The Equality Act, People of Faith, and Religious Freedom

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When sexual freedom conflicts with religious freedom, who will take precedent?

H. R. 5, known as “The Equality Act,” was introduced in the United States Senate Judiciary Committee last week. The legislation would amend the Civil Rights Act of 1964 to prohibit discrimination on the basis of sexual orientation and gender identity in employment, housing, public accommodations, public education, federal funding, the credit system, and jury duty. H. R. 5 seeks to create a new protected class for people experiencing same-sex attraction or gender discordance from discrimination of any kind. At the heart of this effort is an attempt to dismiss ontological sexual differences as unimportant by redefining gender as only a matter of social construct.

The Equality Act, which has an appealing name, does not actually support equality for everyone. To the contrary, it targets people of faith for whom human sexuality is not merely a matter of personal opinion. Several advocates for The Equality Act claim that the proposal allows both sexual freedom and religious freedom to coexist, doing so by understanding faith primarily, if not entirely, as a private expression in one’s heart. Under this law, religious faith is limited to a narrow, personal, subjective, and privatized understanding of faith. For years, the brilliant sociologist Peter Berger insightfully and prophetically reminded us of the trends in our culture not only toward secularization and pluralization, but toward the privatization of faith.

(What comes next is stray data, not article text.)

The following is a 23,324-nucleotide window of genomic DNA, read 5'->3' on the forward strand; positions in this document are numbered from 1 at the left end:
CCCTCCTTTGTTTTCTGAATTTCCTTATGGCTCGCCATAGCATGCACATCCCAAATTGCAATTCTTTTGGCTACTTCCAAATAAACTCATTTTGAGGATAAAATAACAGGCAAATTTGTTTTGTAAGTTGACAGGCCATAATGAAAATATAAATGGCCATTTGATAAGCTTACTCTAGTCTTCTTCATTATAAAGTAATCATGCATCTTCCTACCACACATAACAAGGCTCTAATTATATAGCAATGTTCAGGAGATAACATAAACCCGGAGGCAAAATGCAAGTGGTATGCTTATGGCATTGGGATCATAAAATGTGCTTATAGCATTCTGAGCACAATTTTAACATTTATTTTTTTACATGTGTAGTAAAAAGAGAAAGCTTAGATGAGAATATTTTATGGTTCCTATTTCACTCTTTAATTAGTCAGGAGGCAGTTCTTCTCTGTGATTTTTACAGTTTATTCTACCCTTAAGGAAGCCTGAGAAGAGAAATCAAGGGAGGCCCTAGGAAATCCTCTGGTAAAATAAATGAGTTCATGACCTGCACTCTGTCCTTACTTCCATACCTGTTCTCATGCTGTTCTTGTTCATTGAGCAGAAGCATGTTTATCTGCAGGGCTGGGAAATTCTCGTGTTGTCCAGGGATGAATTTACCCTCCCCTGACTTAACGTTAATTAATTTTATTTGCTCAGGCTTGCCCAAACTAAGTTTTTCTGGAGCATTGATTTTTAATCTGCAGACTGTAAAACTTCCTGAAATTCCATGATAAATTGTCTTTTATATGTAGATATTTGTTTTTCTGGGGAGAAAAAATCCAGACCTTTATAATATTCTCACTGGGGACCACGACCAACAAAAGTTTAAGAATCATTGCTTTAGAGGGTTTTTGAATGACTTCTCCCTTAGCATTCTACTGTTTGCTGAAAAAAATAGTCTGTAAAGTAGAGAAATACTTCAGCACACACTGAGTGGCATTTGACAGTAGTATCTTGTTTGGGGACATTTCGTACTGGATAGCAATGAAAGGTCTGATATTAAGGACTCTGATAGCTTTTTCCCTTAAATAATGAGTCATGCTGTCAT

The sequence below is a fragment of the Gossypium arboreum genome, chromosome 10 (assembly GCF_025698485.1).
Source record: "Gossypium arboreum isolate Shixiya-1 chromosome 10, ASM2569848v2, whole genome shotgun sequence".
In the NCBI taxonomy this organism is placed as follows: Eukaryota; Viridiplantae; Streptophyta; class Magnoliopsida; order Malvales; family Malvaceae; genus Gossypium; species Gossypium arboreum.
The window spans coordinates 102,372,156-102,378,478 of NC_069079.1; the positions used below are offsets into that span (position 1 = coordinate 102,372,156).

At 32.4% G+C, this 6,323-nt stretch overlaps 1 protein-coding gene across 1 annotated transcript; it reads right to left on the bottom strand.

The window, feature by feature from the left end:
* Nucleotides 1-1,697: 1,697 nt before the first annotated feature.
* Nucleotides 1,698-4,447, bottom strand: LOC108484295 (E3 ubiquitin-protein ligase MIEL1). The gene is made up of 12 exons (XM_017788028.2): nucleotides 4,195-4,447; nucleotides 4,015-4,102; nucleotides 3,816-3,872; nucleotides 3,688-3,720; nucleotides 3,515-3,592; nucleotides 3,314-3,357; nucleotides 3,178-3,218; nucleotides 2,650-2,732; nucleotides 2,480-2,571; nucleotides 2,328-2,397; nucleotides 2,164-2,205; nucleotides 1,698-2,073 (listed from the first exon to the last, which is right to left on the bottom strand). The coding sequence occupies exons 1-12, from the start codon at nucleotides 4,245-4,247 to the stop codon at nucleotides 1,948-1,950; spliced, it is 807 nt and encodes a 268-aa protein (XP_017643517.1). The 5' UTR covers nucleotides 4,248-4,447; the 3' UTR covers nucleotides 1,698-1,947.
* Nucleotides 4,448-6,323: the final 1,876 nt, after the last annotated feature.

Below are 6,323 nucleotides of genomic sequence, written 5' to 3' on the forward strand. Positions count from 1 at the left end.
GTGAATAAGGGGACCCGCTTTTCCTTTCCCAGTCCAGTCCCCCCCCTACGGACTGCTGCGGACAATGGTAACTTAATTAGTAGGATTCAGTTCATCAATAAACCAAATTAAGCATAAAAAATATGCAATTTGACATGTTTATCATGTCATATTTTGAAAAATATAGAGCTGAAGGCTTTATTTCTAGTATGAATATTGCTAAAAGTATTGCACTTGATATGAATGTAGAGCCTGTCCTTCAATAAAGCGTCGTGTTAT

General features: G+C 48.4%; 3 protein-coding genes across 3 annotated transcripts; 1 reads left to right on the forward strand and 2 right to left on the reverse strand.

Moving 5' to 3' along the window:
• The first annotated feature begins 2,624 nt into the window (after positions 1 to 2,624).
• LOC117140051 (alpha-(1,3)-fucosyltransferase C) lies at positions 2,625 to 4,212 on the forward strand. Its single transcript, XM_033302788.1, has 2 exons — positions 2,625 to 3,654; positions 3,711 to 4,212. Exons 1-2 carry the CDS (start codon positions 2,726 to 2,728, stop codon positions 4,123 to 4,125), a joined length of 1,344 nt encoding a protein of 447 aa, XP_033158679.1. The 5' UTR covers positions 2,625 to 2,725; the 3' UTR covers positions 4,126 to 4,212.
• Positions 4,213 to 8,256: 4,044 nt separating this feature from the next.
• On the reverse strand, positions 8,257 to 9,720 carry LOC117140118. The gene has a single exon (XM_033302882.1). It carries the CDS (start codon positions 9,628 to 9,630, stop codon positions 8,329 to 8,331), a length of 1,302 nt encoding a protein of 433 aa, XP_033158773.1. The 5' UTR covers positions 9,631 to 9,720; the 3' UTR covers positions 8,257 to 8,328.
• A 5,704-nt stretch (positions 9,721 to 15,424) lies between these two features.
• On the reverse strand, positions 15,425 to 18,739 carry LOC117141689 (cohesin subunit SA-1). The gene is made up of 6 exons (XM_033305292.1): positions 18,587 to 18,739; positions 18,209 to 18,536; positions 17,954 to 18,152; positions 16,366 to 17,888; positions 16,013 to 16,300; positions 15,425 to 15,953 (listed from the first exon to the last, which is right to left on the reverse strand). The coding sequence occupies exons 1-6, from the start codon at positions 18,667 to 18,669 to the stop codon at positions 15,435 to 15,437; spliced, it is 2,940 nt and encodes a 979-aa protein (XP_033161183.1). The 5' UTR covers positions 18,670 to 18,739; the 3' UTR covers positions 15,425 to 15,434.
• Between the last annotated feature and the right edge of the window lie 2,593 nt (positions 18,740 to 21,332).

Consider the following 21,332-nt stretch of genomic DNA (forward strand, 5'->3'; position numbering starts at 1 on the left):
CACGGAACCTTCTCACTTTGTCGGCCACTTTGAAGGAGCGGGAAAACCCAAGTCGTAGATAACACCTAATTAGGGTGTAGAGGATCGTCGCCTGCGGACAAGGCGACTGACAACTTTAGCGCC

Fellow citizens who hold positions of religious faith, however, understand that one’s faith is both objective and subjective, vertical and horizontal, as well as personal and communal. Faith possesses certain public dimensions that should not be outlawed simply because of changes in a public opinion …

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